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Never Lost, Just Hard to Find

2008 December 5
#1 Hers, Mine, Ours, All Aboard!

It was late afternoon when Quetzal sluiced between the massive breakwaters of Puerto Sherry, a huge marina complex just across the bay from Cadiz. We were finally on the other side of the Atlantic. My sixteenth crossing had been challenging as we coped with calms, gales and breakdowns. Now another challenged loomed, and I wasn't sure if I was ready for it.

I heard them before I saw them. "Daddy, John, Daddy, John." They were charging down the Quay at full speed, all four of them, waving, smiling, pushing and shoving. Nari, Nikki, Nicholas and Alex, ages 14, 12, 11 and 9. My daughters and stepsons, it was a race to be the first aboard. Yikes what a family, what a crew. My lovely wife Tadji trailed astern. She wore an expression of mixed relief – our long separation was over at last and, it was my turn to deal with the stinking kids.

"Hey guys," I shouted, thrilled to see them and a bit overwhelmed. "Grab a line."

Within a day my crossing crew departed and the family moved aboard. Our plan was to head west, into the Med, and see where we ended up six weeks later. I confess, I was less concerned about the Med's fickle weather than I was about the potential storms that might erupt aboard Quetzal.

Although Tadji and I had been married for a year, the kids had rarely spent more than a week together before returning to the other parent. To further complicate matters, Quetzal had been a sanctuary for the girls and I after my divorce from their mother and they had proprietary feelings about the boat. They also were used to having their own cabins. But something was happening, something good.

The kids worked out the accommodations. Nikki moved forward with Nari and the boys took her quarter cabin aft. So far so good. What was going on? Nari, explained things to her old man. "Daddy we want to get moving, we have a lot of places to see and only have six weeks." Was I dreaming?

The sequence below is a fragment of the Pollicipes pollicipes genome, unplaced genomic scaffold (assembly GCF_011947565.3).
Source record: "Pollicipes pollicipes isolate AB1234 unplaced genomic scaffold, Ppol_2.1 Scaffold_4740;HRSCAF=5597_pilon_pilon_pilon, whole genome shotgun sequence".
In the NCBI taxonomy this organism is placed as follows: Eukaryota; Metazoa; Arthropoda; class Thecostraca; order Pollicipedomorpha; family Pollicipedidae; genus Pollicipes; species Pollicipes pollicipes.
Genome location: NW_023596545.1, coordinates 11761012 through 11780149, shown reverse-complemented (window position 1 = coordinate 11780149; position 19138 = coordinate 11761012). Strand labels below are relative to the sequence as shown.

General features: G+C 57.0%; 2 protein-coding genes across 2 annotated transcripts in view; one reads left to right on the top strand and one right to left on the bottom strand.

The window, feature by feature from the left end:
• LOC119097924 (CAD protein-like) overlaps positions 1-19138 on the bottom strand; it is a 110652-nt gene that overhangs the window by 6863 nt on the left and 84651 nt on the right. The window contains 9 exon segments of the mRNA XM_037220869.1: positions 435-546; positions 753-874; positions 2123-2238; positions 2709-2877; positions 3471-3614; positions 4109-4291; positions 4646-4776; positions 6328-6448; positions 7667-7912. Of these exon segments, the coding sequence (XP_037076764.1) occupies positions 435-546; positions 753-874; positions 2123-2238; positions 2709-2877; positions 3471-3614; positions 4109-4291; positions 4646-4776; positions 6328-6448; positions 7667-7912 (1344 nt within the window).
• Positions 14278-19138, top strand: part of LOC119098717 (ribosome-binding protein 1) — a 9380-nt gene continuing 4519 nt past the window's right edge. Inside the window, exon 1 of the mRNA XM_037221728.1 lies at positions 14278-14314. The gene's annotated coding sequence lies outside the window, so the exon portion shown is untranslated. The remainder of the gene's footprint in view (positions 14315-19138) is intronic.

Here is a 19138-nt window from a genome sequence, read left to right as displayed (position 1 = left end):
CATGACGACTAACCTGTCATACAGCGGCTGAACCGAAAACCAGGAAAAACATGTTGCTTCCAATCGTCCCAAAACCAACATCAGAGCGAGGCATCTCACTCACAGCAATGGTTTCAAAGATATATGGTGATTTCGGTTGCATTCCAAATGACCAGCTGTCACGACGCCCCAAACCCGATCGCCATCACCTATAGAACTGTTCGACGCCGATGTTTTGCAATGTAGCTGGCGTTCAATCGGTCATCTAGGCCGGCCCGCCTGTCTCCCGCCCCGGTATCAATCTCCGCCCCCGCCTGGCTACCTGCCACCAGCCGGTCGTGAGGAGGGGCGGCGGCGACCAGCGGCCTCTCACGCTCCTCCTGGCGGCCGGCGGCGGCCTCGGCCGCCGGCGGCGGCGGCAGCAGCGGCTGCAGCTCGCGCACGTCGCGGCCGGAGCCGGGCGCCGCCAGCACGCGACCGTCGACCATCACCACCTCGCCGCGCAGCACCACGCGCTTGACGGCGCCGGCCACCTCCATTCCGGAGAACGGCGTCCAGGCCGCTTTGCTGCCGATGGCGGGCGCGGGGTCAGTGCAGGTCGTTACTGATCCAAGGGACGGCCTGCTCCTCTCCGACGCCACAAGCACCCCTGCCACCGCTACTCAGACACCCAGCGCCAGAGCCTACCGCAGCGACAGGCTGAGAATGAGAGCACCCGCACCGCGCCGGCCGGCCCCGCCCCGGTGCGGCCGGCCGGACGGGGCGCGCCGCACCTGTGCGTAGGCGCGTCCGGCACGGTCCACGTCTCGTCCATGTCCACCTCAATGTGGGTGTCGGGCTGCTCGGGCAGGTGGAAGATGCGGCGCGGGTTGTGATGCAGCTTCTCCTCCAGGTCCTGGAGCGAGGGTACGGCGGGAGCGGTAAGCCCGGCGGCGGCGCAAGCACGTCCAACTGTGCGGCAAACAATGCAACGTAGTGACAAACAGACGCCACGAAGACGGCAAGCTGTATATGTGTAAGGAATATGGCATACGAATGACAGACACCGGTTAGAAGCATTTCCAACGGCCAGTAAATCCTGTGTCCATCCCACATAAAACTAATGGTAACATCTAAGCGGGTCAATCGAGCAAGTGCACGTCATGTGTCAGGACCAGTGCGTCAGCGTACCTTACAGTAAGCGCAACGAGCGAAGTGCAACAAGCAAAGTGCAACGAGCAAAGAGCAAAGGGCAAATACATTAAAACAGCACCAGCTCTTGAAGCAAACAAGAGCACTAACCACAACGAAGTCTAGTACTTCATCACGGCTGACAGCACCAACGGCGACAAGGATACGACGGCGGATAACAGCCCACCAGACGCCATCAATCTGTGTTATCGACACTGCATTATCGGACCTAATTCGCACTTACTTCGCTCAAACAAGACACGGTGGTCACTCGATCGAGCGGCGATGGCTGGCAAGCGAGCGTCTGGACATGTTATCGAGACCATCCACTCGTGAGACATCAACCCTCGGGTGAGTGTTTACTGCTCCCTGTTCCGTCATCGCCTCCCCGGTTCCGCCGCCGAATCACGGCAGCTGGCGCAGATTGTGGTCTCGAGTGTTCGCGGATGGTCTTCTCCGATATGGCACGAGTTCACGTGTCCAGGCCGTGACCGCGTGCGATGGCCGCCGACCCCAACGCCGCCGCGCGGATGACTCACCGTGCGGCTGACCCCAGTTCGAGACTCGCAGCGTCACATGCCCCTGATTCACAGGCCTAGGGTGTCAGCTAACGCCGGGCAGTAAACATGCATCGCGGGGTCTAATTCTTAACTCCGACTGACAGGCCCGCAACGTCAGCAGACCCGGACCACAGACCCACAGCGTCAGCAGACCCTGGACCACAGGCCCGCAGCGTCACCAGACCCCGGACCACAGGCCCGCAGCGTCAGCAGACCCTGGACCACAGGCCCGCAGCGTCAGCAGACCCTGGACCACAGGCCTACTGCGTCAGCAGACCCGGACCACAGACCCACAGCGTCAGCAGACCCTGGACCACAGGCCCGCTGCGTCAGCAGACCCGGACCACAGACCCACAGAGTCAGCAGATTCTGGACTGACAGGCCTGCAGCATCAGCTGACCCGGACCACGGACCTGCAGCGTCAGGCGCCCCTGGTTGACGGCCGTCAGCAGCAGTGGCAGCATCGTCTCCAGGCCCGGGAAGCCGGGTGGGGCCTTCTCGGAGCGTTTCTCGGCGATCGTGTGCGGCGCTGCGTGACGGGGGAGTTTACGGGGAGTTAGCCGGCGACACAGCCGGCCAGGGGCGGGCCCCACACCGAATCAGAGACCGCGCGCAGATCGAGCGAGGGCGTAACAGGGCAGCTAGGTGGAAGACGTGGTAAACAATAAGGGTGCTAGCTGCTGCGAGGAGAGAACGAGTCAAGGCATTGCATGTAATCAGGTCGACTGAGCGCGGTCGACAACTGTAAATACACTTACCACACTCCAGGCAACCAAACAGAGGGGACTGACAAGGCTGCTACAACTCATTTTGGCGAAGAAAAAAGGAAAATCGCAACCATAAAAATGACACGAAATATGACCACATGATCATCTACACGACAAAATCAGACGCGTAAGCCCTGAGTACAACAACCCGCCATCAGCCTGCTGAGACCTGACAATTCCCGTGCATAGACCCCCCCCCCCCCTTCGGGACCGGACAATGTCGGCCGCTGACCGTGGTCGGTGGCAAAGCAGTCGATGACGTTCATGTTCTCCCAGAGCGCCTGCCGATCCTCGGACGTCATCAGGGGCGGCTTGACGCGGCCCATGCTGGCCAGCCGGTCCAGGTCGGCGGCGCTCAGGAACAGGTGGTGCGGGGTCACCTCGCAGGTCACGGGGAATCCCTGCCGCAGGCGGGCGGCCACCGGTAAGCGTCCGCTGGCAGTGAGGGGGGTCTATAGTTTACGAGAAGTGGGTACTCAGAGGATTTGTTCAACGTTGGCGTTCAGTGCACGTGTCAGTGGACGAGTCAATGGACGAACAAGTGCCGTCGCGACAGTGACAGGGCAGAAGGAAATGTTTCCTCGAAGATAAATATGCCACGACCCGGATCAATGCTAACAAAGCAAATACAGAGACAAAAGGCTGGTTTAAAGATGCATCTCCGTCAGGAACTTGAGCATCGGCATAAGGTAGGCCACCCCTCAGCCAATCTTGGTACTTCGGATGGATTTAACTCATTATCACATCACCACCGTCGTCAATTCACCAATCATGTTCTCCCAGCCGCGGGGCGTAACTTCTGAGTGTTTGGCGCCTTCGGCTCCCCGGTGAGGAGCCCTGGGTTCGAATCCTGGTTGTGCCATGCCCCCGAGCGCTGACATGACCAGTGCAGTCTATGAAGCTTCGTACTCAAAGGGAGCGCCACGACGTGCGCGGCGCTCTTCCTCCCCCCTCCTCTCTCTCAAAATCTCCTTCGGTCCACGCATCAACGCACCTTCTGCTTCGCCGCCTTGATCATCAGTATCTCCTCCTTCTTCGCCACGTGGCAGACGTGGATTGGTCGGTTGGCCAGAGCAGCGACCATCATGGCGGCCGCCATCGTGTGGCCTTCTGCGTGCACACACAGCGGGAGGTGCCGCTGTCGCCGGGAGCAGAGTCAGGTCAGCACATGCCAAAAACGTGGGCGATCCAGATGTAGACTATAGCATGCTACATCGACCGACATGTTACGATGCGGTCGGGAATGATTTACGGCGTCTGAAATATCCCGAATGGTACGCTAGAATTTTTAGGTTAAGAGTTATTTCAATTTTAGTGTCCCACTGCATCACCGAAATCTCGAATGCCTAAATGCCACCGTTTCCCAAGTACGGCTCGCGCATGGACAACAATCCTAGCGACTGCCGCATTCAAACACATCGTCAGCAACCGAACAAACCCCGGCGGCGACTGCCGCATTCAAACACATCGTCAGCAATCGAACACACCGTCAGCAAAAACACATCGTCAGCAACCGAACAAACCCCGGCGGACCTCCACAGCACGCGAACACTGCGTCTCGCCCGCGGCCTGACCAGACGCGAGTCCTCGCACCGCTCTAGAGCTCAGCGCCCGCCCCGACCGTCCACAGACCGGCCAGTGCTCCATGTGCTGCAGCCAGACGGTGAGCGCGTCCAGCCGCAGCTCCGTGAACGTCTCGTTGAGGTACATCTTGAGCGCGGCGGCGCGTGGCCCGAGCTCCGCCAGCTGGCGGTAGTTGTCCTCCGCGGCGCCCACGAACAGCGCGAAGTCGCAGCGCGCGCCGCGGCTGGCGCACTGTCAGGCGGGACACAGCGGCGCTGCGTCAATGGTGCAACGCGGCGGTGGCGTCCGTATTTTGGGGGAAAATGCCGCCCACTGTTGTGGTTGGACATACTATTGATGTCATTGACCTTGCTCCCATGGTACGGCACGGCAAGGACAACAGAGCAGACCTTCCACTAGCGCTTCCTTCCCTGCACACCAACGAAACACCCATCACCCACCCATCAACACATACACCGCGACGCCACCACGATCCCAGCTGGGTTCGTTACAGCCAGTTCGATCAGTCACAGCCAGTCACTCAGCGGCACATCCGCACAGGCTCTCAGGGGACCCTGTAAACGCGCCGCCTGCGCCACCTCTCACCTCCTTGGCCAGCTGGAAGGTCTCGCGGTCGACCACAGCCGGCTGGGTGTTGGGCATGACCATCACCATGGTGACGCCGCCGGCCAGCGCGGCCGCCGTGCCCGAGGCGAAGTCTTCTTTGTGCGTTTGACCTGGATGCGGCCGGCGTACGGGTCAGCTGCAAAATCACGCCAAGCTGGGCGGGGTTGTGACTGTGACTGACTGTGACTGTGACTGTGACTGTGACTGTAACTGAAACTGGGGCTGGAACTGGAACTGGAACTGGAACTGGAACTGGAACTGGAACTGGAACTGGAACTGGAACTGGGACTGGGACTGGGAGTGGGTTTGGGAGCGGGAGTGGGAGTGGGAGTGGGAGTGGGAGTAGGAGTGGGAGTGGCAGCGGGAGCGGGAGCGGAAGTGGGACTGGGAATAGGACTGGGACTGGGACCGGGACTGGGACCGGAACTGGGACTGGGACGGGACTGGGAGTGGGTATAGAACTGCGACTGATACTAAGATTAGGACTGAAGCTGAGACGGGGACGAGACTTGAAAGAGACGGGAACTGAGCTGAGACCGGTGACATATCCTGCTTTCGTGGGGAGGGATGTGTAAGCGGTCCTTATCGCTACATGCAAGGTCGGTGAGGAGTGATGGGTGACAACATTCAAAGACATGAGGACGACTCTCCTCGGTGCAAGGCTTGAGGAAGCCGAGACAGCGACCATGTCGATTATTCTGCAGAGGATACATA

Our passage through the Straits of Gibraltar was exhilarating. We blasted into the Med at 14 knots over the ground. I was nervously dodging a steady stream of freighters as the kids cheered every time we set a new speed record. The boat was rocking, rolling and flying. I had suspected seasickness, boredom and bickering. Instead, they kept pestering me for me quick quiz geography questions and marveled at the dry mountains of Africa. I pinched myself.

We made landfall in Morocco in a dust storm. No problem. The shimmering desert landscape and bewildering medinas drew them together. Something else I hadn't expected was taking place. Isolated by language and culture, they felt safe as a group. They needed and counted on each other. They discovered that they really liked each other.

On the three day passage to the Balearic Islands they paired up. Nikki and Alex played for hours below, no matter the conditions. Nari and Nicholas sprawled in the cockpit reading and talking. Nari and Tadji teamed up for night watches and Nicholas sometimes accompanied me. The kids plotted position on the chart. They rarely argued. I wasn't sure if they'd been drugged or I had. We were having a great time.

We made it to Barcelona before it was time to send them home. Tadji and I watched proudly and with an ache in our hearts as they boarded the plane. Two fair headed girls and two dark skinned boys, brothers and sisters. Sailing had turned us into a family and we knew we'd miss them terribly. Of course, for me at least, the prospect of another six weeks of sailing in the Med with just Tadji helped ease the pain.